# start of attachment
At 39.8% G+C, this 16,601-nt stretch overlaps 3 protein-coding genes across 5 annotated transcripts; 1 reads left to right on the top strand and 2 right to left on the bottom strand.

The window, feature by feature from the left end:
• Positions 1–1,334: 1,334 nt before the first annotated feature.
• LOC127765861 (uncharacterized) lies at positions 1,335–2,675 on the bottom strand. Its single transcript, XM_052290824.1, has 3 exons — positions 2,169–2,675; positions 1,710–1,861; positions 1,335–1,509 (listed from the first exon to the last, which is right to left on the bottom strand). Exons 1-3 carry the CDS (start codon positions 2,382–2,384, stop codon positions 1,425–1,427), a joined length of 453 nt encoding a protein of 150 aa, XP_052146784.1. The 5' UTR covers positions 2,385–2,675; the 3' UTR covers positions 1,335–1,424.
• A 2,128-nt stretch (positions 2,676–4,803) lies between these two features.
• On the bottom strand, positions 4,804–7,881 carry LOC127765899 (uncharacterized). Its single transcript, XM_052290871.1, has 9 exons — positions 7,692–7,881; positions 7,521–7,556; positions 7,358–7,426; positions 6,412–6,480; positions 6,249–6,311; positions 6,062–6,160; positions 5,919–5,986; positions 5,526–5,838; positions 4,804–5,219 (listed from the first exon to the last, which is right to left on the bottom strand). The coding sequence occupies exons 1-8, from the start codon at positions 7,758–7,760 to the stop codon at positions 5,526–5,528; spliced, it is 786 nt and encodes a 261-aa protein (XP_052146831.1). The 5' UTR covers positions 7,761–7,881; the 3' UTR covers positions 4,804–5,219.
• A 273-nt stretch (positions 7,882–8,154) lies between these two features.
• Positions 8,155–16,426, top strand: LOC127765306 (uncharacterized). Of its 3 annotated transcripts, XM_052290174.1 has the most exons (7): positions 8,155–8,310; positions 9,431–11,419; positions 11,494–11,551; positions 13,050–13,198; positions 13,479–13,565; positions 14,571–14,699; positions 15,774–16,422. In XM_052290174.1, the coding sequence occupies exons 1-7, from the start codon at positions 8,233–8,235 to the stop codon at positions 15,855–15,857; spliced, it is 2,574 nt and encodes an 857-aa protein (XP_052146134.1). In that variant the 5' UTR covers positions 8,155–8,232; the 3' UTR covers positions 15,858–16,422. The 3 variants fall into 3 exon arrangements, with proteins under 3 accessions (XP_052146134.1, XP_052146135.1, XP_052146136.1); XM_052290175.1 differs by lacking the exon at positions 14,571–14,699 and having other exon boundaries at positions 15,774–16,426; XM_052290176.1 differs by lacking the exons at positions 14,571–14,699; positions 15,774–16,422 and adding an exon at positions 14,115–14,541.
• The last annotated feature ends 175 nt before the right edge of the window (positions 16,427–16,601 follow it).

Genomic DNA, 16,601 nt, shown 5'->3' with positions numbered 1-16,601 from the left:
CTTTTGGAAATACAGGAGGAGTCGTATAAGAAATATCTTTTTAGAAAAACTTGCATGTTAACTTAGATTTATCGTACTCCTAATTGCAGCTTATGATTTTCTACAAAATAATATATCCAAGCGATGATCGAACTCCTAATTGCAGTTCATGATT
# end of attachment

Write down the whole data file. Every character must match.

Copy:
At 39.8% G+C, this 16,601-nt stretch overlaps 3 protein-coding genes across 5 annotated transcripts; 1 reads left to right on the top strand and 2 right to left on the bottom strand.

The window, feature by feature from the left end:
• Positions 1–1,334: 1,334 nt before the first annotated feature.
• LOC127765861 (uncharacterized) lies at positions 1,335–2,675 on the bottom strand. Its single transcript, XM_052290824.1, has 3 exons — positions 2,169–2,675; positions 1,710–1,861; positions 1,335–1,509 (listed from the first exon to the last, which is right to left on the bottom strand). Exons 1-3 carry the CDS (start codon positions 2,382–2,384, stop codon positions 1,425–1,427), a joined length of 453 nt encoding a protein of 150 aa, XP_052146784.1. The 5' UTR covers positions 2,385–2,675; the 3' UTR covers positions 1,335–1,424.
• A 2,128-nt stretch (positions 2,676–4,803) lies between these two features.
• On the bottom strand, positions 4,804–7,881 carry LOC127765899 (uncharacterized). Its single transcript, XM_052290871.1, has 9 exons — positions 7,692–7,881; positions 7,521–7,556; positions 7,358–7,426; positions 6,412–6,480; positions 6,249–6,311; positions 6,062–6,160; positions 5,919–5,986; positions 5,526–5,838; positions 4,804–5,219 (listed from the first exon to the last, which is right to left on the bottom strand). The coding sequence occupies exons 1-8, from the start codon at positions 7,758–7,760 to the stop codon at positions 5,526–5,528; spliced, it is 786 nt and encodes a 261-aa protein (XP_052146831.1). The 5' UTR covers positions 7,761–7,881; the 3' UTR covers positions 4,804–5,219.
• A 273-nt stretch (positions 7,882–8,154) lies between these two features.
• Positions 8,155–16,426, top strand: LOC127765306 (uncharacterized). Of its 3 annotated transcripts, XM_052290174.1 has the most exons (7): positions 8,155–8,310; positions 9,431–11,419; positions 11,494–11,551; positions 13,050–13,198; positions 13,479–13,565; positions 14,571–14,699; positions 15,774–16,422. In XM_052290174.1, the coding sequence occupies exons 1-7, from the start codon at positions 8,233–8,235 to the stop codon at positions 15,855–15,857; spliced, it is 2,574 nt and encodes an 857-aa protein (XP_052146134.1). In that variant the 5' UTR covers positions 8,155–8,232; the 3' UTR covers positions 15,858–16,422. The 3 variants fall into 3 exon arrangements, with proteins under 3 accessions (XP_052146134.1, XP_052146135.1, XP_052146136.1); XM_052290175.1 differs by lacking the exon at positions 14,571–14,699 and having other exon boundaries at positions 15,774–16,426; XM_052290176.1 differs by lacking the exons at positions 14,571–14,699; positions 15,774–16,422 and adding an exon at positions 14,115–14,541.
• The last annotated feature ends 175 nt before the right edge of the window (positions 16,427–16,601 follow it).

Genomic DNA, 16,601 nt, shown 5'->3' with positions numbered 1-16,601 from the left:
CTTTTGGAAATACAGGAGGAGTCGTATAAGAAATATCTTTTTAGAAAAACTTGCATGTTAACTTAGATTTATCGTACTCCTAATTGCAGCTTATGATTTTCTACAAAATAATATATCCAAGCGATGATCGAACTCCTAATTGCAGTTCATGATT